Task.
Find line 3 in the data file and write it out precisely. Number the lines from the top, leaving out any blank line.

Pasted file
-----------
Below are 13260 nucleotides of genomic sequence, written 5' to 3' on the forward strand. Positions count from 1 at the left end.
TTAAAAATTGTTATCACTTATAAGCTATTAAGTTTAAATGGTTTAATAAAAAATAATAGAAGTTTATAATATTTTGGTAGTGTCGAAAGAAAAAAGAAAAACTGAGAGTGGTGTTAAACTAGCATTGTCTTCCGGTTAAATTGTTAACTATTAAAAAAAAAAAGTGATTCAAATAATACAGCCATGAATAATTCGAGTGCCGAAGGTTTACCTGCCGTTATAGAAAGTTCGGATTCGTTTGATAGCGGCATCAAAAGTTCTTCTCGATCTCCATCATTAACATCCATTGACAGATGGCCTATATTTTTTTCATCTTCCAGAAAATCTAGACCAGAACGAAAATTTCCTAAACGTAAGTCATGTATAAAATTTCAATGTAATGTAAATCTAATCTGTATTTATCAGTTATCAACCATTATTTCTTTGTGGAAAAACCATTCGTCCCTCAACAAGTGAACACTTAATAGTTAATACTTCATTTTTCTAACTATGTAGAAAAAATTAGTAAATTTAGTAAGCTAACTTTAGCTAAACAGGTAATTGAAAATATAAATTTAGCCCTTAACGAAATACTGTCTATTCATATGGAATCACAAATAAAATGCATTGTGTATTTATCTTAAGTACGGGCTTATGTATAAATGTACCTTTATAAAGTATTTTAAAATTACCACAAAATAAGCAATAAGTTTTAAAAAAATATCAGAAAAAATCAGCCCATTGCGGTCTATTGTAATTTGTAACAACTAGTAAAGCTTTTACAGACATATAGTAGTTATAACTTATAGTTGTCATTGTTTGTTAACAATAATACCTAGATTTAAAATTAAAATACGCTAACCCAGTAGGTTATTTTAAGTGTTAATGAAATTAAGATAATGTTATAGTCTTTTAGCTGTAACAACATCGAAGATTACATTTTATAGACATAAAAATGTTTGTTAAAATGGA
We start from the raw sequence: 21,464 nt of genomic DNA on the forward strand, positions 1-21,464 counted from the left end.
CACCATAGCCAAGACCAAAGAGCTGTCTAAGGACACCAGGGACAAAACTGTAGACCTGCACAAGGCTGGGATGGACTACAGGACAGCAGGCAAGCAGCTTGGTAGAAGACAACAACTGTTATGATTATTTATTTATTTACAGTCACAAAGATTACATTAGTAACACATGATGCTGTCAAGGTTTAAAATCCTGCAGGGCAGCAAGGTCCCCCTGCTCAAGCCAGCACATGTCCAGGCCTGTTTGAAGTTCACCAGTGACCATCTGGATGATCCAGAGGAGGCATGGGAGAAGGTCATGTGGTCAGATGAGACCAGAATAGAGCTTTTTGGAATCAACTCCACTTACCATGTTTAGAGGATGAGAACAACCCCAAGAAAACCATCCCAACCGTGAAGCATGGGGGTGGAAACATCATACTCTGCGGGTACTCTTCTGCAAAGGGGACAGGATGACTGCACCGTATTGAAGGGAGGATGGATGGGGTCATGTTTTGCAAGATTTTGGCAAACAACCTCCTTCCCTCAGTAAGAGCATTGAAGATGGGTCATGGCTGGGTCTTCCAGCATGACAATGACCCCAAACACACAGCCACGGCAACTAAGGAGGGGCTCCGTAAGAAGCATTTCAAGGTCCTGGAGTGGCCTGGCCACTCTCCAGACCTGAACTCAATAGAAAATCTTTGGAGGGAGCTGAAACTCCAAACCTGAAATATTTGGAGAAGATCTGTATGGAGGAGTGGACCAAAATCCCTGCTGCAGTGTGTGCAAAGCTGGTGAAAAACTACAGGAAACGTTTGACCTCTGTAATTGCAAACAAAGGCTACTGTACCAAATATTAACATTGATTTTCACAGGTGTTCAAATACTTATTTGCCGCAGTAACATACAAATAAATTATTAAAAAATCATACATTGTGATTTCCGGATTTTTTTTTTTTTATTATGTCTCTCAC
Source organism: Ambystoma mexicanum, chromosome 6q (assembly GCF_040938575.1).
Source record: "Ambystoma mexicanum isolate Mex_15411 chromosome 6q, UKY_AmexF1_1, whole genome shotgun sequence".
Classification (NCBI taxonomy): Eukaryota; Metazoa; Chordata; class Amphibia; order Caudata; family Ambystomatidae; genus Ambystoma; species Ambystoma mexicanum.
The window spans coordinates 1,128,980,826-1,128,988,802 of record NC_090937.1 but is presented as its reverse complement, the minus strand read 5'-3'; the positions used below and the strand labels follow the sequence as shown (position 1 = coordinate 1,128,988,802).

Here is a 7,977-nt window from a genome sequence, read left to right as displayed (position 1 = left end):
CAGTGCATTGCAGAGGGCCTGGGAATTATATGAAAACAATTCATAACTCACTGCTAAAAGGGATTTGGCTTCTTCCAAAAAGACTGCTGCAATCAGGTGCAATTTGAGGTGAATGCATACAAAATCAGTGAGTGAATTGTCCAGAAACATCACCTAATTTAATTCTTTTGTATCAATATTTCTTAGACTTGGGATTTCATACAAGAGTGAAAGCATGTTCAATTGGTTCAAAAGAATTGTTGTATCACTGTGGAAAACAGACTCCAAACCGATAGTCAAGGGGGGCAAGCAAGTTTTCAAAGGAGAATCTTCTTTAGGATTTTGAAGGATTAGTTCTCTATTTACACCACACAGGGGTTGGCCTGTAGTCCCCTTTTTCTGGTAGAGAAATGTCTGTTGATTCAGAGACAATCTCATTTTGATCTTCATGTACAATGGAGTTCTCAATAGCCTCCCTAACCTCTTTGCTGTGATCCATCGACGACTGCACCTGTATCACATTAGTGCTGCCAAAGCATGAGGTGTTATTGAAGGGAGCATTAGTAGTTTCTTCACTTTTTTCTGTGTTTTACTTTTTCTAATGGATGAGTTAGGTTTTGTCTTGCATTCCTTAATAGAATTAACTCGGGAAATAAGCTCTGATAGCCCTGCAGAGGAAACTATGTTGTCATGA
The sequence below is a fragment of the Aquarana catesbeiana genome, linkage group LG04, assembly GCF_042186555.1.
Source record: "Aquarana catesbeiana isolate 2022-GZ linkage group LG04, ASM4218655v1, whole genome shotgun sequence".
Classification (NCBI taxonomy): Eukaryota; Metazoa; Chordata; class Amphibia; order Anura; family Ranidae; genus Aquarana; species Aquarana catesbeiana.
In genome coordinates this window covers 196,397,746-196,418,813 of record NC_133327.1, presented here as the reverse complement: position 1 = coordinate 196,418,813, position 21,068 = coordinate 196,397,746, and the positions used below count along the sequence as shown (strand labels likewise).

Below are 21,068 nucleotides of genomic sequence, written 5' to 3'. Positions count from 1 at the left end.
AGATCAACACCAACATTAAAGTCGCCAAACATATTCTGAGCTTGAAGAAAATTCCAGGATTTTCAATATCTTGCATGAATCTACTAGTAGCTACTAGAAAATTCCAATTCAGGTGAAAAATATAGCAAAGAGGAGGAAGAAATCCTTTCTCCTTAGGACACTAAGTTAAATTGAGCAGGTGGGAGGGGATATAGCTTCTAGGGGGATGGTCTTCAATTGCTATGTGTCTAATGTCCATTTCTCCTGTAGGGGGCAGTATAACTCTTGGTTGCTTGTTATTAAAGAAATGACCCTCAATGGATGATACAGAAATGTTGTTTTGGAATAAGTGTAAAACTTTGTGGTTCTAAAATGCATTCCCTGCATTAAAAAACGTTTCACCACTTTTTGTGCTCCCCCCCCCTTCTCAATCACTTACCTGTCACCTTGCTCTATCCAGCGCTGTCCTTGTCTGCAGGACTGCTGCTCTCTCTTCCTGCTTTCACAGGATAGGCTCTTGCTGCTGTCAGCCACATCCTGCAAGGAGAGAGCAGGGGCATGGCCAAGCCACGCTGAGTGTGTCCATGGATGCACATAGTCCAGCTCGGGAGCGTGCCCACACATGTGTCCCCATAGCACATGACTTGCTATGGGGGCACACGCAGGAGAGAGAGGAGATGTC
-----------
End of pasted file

We start from the raw sequence: 21,464 nt of genomic DNA on the forward strand, positions 1-21,464 counted from the left end.